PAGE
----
AI – Part II

19.04.2021 | EN, News EN

AI – Part II

kwi 19, 2021

In our previous post on AI (artificial intelligence) we presented examples of its practical application and we also tried to answer the question what the artificial intelligence actually is. Today we will focus on the issue of legal protection of the solutions which use artificial intelligence. We will answer the question which aspects related to intellectual property can be protected and what strategy should be chosen in order to effectively protect AI-related products.

The first challenge we face is the legal protection of technologies related to the practical application of AI. As a rule, technical solutions can be protected as a patented invention or as a trade secret. Software, on the other hand, is protected by copyright. According to the Polish law, an invention is a technical solution which is new, has an inventive step and is suitable for industrial application. Polish patent law, similarly to the other European legislations, explicitly excludes the possibility of patent protection of computer programs. This exclusion applies to the solutions, the essence of which is fully implemented in a computer program. However, the protection of computer-implemented solutions is not excluded, as long as only part of the essence of the invention is implemented with the use of a computer. Determining the technical features of a given solution will be of key importance for the assessment of its patentability. The method of operation (e.g. driving, braking) of an autonomous vehicle that only partially uses software could therefore be covered by a patent. In the practice of the European Patent Office, a gradual liberalization in terms of the requirement of the technical nature of the invention can be noticed. This practice is also noted by Polish administrative courts, which indicate the need of harmonization of the interpretation of national regulations with the provisions of the European Patent Convention and the TRIPS Agreement. It is therefore assumed that only computer programs which have no further technical effect beyond the normal physical interaction between the program and the computer cannot be patented.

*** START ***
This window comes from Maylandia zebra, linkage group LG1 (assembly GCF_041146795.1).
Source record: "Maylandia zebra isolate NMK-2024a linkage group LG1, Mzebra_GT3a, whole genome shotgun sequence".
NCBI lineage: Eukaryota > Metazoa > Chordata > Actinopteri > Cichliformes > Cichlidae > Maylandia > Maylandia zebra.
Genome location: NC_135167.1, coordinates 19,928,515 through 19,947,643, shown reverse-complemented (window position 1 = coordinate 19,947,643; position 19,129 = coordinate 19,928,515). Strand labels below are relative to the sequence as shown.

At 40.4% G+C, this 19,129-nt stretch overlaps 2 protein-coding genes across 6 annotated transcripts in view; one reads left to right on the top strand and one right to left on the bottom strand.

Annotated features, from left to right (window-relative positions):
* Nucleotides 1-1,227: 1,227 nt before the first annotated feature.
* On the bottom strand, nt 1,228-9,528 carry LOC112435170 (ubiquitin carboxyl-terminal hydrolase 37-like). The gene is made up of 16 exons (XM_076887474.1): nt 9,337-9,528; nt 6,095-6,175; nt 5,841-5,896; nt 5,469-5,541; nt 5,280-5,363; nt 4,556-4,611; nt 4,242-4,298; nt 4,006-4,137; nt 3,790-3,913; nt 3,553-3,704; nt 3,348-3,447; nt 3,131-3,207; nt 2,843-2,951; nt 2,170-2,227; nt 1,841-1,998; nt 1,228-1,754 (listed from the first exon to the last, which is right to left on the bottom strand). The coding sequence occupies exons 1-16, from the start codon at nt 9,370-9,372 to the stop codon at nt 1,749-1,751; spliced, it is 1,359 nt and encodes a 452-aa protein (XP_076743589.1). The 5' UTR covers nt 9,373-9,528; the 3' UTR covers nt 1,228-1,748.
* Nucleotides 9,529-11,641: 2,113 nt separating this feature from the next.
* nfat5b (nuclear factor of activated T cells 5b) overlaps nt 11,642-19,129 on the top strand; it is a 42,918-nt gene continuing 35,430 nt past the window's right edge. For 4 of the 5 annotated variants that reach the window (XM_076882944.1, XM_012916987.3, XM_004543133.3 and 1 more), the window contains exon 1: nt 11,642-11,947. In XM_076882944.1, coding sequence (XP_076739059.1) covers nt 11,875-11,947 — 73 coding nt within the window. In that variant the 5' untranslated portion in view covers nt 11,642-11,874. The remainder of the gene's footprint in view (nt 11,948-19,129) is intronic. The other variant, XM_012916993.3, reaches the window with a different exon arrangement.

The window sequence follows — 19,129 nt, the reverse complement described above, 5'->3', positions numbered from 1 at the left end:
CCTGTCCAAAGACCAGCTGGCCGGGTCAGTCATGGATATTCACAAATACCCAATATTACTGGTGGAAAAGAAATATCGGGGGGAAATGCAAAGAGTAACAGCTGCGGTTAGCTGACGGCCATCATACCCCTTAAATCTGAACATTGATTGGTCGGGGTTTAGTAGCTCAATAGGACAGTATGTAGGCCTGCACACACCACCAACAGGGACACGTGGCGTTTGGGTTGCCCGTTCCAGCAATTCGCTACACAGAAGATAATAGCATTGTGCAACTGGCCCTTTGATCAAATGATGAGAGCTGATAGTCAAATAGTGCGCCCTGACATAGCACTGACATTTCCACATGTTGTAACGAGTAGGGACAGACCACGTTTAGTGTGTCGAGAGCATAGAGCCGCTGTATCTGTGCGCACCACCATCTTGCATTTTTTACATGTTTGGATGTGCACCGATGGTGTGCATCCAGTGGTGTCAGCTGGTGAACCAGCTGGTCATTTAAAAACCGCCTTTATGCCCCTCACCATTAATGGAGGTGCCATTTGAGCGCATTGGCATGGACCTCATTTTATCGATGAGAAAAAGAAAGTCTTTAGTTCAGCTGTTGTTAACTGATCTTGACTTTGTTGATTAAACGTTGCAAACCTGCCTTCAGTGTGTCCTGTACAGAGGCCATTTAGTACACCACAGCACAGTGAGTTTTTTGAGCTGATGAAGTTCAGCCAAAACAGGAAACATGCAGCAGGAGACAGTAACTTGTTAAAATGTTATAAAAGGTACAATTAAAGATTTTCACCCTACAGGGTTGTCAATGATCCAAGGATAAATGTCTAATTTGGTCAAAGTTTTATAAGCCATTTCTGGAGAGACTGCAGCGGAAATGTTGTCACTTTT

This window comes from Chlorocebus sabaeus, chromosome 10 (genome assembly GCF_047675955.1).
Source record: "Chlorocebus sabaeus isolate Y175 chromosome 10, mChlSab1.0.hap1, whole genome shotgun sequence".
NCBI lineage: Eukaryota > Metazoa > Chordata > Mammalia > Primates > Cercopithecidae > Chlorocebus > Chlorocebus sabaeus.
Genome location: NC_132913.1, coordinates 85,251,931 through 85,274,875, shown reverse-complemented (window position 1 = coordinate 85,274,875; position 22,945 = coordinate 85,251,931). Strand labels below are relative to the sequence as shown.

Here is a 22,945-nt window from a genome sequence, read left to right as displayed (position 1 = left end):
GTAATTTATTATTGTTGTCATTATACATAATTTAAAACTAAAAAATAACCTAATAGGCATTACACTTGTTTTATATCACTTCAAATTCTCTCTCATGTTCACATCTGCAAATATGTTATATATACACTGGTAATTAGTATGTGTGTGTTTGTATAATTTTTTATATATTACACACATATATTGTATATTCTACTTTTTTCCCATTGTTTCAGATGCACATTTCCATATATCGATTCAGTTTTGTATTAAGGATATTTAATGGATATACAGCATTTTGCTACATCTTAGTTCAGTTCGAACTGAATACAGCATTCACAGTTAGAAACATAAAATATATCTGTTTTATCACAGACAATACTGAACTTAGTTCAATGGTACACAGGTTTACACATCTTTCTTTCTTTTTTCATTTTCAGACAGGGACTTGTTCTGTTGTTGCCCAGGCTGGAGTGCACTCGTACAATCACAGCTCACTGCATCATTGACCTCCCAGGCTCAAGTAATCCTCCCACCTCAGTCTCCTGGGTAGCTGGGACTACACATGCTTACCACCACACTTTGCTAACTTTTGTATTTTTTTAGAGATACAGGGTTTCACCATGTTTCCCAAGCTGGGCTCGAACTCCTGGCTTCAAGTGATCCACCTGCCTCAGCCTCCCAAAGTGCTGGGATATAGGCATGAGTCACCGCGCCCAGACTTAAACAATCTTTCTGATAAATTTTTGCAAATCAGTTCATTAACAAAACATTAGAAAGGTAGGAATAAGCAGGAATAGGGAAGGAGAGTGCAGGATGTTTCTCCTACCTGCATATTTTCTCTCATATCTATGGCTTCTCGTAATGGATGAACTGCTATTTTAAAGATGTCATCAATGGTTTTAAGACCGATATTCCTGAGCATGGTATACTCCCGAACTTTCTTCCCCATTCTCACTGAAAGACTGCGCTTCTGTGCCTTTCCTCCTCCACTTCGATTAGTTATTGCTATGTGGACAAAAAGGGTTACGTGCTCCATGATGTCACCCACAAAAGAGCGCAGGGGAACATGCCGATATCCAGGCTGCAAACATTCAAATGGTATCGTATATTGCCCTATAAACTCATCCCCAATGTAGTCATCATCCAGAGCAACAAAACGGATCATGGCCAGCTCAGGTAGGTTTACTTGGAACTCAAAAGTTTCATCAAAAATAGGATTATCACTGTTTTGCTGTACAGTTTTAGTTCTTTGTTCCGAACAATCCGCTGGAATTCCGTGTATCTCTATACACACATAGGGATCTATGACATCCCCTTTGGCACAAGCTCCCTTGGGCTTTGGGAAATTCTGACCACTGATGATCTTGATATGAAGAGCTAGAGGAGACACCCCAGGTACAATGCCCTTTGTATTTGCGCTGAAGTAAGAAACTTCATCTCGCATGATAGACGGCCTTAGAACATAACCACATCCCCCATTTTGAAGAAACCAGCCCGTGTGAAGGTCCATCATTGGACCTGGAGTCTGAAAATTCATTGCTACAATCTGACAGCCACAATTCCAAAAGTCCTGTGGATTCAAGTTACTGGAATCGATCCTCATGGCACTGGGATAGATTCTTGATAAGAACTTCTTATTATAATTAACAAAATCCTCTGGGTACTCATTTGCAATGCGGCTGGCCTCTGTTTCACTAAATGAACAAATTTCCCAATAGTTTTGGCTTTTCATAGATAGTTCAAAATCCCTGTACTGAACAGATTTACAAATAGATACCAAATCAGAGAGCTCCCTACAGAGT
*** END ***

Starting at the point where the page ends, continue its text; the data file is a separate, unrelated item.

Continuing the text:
Solutions using the artificial intelligence, the effect of which is limited to the digital world, e.g. tools for processing and analyzing speech or text, will not be patentable. The source code behind these solutions is protected by copyright. Copyright protection does not require registration and is effective from the moment the work is fixed. The protection of computer programs in Poland is regulated both by the general provisions of the copyright law and by the provisions specific to software.

Opting out of the patent protection can also be a deliberate choice of an inventor who prefers to keep their ideas confidential and protect them as trade secrets instead. This applies in particular to such solutions that cannot be easily copied by reverse engineering alone without access to the inventor’s know-how. Due to the limitation of patent protection to 20 years period, it may be more advantageous to keep such invention secret, as this will allow the inventor to have long-lasting exclusivity for the use of this solution.